WEEKEND HOMILY
© Our Lady of Perpetual Help Church 2010




Twenty - third Sunday in Ordinary Time

September 9, 2018

 

There is a famous painting which shows Jesus knocking on a door.  It is a metaphor for Jesus knocking on the door of our lives, requesting to be let in and share our lives with us.  The usual question people ask in regards to this painting, is why doesn’t Jesus just open the door and enter, but the thing that is often overlooked is that the door in the painting has no door knob or any way to open it from the outside.  The door can only be opened from the inside, and it is up to us to open the door of our lives and welcome Jesus in.  This is important because Jesus will never force Himself on us, we must seek Him and invite Him in so that He might dwell in our lives and share His life with us.  
Keeping this image in mind, it helps us to understand what a formidable barrier a locked door really is, metaphorically and spiritually speaking and even in reality, unless of course we have the key.
In the Gospel for today, a deaf man with a speech impediment is brought to Jesus.  The family and friends of this man beg Jesus to heal him and so Jesus takes him away from the crowd and, putting his fingers into the deaf man’s ears, speaks the word, “Ephphatha” which means, “Be opened”.  Immediately the man was able to hear and his speech impediment was gone and despite Jesus telling him not to tell anyone, the man proclaims it to everyone.  Quite obviously, Jesus was the key to this man being healed, but once his life had been healed, the words of Jesus to, “be opened” took on new meaning as the man couldn’t stop proclaiming the wonder Jesus had performed for him, telling everyone, “He has done all things well.  He makes the deaf hear and the mute speak.” 
This Gospel passage finds a home in us as Jesus is the key in our lives as He says, “Ephphatha, Be Opened” to us as well.  As the door of our lives of faith must be opened from the inside to welcome Jesus, we must then open ourselves up to growing and maturing in our faith in Christ Jesus by proclaiming Him in what we say and do.  It may be difficult, but it must be done if we want to be opened to Christ.  Each and every Catholic is required to attend Mass each weekend and Holy Day and while that is vital and essential, is not the only requirement of how we are to live our Catholic faith.  We are called to pray, study and actively participate in our lives of faith so that we can “be open” to truly living and experiencing the hope of our faith, through a serious and daily commitment in the life of the Church and to living our faith in Jesus Christ as people of faith.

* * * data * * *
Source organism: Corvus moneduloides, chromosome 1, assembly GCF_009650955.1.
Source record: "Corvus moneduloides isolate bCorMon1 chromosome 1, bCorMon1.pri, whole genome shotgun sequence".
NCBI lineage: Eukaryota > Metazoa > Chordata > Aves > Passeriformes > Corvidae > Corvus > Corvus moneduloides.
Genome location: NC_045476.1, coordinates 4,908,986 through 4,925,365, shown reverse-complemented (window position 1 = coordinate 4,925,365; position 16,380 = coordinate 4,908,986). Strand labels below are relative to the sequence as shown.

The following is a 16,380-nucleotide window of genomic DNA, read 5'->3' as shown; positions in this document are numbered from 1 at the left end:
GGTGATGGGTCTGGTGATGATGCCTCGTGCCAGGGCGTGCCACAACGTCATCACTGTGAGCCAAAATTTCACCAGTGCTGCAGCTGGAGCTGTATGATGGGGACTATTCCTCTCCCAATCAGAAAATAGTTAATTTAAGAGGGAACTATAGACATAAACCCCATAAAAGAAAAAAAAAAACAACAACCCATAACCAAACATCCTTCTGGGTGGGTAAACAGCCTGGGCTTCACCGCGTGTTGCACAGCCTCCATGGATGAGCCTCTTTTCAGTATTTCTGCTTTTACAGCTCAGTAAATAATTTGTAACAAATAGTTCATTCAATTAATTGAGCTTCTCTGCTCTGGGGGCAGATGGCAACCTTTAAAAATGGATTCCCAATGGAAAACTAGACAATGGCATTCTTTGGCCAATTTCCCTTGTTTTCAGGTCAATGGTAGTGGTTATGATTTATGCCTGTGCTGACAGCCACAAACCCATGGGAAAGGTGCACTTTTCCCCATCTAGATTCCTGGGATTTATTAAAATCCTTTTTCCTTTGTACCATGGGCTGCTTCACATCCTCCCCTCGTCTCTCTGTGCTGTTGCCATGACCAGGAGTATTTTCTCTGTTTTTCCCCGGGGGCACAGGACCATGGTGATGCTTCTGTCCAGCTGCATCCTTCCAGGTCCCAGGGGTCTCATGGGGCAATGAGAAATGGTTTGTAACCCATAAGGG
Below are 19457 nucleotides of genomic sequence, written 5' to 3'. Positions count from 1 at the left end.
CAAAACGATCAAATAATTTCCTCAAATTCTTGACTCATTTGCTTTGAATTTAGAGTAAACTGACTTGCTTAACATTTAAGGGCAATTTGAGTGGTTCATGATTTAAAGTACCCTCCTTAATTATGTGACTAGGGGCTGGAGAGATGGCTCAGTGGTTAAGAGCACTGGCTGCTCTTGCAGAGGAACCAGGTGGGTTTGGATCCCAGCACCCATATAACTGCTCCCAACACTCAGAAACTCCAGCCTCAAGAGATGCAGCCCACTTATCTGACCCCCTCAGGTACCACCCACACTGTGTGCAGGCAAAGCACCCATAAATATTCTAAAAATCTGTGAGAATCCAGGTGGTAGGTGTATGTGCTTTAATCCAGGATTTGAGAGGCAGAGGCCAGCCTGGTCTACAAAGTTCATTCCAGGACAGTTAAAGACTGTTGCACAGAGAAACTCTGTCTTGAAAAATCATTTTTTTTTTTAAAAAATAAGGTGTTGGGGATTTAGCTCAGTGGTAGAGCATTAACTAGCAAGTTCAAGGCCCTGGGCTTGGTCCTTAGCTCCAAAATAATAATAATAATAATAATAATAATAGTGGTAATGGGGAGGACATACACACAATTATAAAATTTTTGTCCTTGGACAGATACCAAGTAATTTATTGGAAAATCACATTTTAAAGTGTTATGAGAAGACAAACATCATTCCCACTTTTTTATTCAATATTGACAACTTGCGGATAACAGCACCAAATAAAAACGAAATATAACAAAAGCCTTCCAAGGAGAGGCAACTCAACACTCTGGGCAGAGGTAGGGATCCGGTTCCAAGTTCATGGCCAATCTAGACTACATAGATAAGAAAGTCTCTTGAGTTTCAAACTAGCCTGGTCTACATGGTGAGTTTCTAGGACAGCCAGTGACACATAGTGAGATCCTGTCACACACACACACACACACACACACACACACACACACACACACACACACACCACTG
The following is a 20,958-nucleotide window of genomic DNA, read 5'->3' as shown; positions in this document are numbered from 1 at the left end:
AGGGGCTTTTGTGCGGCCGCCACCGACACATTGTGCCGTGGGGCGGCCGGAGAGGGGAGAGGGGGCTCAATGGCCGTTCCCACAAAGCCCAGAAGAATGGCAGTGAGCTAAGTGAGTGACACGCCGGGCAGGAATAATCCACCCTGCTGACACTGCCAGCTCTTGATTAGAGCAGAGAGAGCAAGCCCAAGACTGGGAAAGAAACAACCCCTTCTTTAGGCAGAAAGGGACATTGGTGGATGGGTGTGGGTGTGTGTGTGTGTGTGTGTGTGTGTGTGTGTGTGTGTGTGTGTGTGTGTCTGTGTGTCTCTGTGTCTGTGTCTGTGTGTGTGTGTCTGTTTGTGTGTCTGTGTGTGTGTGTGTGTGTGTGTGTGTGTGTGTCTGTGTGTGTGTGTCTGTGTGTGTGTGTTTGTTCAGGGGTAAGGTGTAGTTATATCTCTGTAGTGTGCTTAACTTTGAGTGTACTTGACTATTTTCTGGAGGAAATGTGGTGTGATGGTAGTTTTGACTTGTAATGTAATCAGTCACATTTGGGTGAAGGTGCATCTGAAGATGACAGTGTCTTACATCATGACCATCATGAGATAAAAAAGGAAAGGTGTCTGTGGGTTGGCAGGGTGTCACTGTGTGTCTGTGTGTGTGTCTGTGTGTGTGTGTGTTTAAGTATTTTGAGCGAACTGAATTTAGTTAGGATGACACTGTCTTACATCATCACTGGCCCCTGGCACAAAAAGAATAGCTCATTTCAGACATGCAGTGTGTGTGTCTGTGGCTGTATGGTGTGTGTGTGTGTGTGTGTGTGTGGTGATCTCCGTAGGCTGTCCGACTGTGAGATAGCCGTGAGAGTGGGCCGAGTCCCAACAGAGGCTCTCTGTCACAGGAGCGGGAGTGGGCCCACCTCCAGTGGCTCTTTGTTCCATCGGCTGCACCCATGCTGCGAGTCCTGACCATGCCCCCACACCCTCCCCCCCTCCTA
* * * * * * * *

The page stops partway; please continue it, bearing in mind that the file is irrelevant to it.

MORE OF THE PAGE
Very simply, Jesus is the key to opening the door of our faith, but this is not a singular experience, but an on-going process of study, prayer and active participation that requires that we actively seek broadening ways to live and express our faith in conversion of spirit.  Thus maturing in faith we come to realize that we cannot be opened and closed at the same time, we cannot speak and remain mute without being disingenuous to our faith.  Therefore, let us follow the example of the deaf and mute man in the Gospel and “be opened” to living and proclaiming Jesus in the world.  
 
 
 
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